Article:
The Migration Law Section has one of the largest research groups in the field of migration law Europe wide.
The Migration Law Section teaches the minor Human Rights and Migration. This minor investigates the relationship between migration and human rights. The first course focuses on borders: border control, detention, asylum seekers, and different types of border. The second course concerns citizenship. It covers European citizenship, family reunification, and the way societies define themselves and exclude others, using matters like religion and clothing. Both courses involve legal and social science perspectives, and are complemented by field research and excursions to, for example, courts, refugee organisations, asylum centres and migrant communities. There will also be a 3-point course where students focus in small groups on topics of current interest, such as ‘allochtone’ politicians, film and migration, double nationality and border deaths.
Besides this minor the migration law section also provides a master course called ‘Migration Law’ (Migratierecht) which is taught in the Dutch language and in which Dutch migration law is being studied. This course focuses on the relation between Dutch migration law and international and European law and also the social context in which this law has developed. Topics such as asylum law and family reunification are among the topics that are being studied in this course.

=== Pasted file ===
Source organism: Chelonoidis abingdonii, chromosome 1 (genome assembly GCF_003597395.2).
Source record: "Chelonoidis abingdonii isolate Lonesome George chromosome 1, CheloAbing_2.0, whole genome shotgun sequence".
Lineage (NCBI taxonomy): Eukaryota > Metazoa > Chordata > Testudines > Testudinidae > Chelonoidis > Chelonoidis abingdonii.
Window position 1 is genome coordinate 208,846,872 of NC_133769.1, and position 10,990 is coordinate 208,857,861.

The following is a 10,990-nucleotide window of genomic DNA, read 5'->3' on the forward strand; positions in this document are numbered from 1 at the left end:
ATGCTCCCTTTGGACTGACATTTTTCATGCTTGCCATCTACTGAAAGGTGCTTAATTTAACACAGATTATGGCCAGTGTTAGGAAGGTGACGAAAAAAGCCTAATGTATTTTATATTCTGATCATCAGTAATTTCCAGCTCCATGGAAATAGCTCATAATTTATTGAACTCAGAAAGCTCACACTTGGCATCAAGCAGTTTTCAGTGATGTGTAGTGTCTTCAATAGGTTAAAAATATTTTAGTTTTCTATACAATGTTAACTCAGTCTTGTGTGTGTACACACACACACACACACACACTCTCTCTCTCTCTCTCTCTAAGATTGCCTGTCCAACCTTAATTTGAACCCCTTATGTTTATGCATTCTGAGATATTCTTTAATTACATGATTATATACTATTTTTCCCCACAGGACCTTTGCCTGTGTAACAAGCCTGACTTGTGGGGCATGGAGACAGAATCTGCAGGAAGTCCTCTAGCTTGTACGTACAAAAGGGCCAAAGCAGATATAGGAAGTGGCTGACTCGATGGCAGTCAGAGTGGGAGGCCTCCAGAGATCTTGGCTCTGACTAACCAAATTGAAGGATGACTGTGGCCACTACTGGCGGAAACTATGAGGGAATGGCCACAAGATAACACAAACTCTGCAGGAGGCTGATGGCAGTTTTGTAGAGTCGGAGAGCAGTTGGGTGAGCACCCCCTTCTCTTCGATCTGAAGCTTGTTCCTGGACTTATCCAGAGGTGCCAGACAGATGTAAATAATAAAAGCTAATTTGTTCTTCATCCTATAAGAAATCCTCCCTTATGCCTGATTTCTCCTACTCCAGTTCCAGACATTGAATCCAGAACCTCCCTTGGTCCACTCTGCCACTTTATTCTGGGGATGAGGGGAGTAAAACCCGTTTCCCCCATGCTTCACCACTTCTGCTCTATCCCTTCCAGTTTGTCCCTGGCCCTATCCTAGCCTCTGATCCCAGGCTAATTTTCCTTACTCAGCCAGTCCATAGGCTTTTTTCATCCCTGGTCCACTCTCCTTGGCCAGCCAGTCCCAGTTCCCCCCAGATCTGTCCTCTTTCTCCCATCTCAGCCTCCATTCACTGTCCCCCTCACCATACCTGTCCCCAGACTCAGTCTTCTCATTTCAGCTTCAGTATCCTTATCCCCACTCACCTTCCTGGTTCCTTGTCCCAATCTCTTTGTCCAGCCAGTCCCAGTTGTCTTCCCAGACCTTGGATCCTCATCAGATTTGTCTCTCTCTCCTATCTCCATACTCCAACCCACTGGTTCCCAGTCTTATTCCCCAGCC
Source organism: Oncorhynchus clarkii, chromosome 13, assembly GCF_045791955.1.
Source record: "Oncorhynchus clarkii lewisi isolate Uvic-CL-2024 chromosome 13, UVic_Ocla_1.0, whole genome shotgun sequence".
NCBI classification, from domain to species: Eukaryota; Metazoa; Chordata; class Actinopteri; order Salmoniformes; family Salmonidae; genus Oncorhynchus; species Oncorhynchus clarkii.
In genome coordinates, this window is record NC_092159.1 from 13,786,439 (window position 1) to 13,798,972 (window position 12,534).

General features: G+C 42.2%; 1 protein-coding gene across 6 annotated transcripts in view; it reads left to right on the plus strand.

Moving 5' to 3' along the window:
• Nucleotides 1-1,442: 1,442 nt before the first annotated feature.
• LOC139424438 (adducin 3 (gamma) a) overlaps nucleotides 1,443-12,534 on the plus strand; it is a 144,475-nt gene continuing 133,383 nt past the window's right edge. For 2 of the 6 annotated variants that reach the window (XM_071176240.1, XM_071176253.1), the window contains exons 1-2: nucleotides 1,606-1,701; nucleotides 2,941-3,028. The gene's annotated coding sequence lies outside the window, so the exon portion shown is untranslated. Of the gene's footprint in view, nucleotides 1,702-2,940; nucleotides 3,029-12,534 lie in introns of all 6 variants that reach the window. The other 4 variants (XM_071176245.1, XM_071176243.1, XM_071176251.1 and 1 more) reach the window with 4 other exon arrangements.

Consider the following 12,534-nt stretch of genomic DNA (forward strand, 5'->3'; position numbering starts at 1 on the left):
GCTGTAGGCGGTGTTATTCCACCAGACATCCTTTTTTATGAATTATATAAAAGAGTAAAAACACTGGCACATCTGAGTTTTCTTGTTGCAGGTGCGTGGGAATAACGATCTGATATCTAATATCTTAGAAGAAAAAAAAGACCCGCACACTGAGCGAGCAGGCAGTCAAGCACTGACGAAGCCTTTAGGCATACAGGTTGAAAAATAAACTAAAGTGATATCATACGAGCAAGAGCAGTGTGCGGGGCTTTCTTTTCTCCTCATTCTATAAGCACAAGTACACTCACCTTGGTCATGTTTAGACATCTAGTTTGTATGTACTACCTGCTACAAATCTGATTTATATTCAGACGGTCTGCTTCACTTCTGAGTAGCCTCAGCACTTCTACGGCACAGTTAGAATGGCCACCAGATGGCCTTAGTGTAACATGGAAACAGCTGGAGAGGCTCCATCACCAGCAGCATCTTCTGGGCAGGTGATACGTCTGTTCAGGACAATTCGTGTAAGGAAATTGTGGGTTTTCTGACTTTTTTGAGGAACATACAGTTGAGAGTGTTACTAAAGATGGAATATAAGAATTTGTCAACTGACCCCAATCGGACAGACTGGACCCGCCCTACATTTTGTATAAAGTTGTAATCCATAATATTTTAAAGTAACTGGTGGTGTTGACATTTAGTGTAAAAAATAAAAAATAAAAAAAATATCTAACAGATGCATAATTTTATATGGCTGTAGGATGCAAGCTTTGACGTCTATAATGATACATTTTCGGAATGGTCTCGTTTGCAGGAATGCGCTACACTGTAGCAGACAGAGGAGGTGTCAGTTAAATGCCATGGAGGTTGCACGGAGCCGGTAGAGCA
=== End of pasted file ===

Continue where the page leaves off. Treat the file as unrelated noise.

Members of the Migration Law Section conduct research on a broad range of topics. They follow closely complex developments in the international, European and national migration law. Research focuses on topics such as:
- Refugee law
- The role of the judge in migration and refugee law
- The interaction between family life and migration law
- Border deaths
- The influence of welfare state in migration and refugee law
The approach in the research varies in character; it addresses fundamental questions as well as doctrinal, interdisciplinary and practice-oriented topics. For this purpose the Migration Law Section has worked with several national and international organisations. Furthermore the researchers of the migration law section participate on a regular basis in activities that are organised by the Migration and Diversity Centre.
Click here for publications of the Migration Law Section.
The Migration Law Section consists of:
Bahija Aarrass, Jill Alpes, Theodore Baird, Hemme Battjes, Pieter Boeles, Evelien Brouwer, Paolo Cuttitta, Nadia Ismaili, Tamara Last, Veeni Naganathar, Marcelle Reneman, Lieneke Slingenberg, Johanne Søndergaard, Thomas Spijkerboer, Martijn Stronks, Orçun Ulusoy.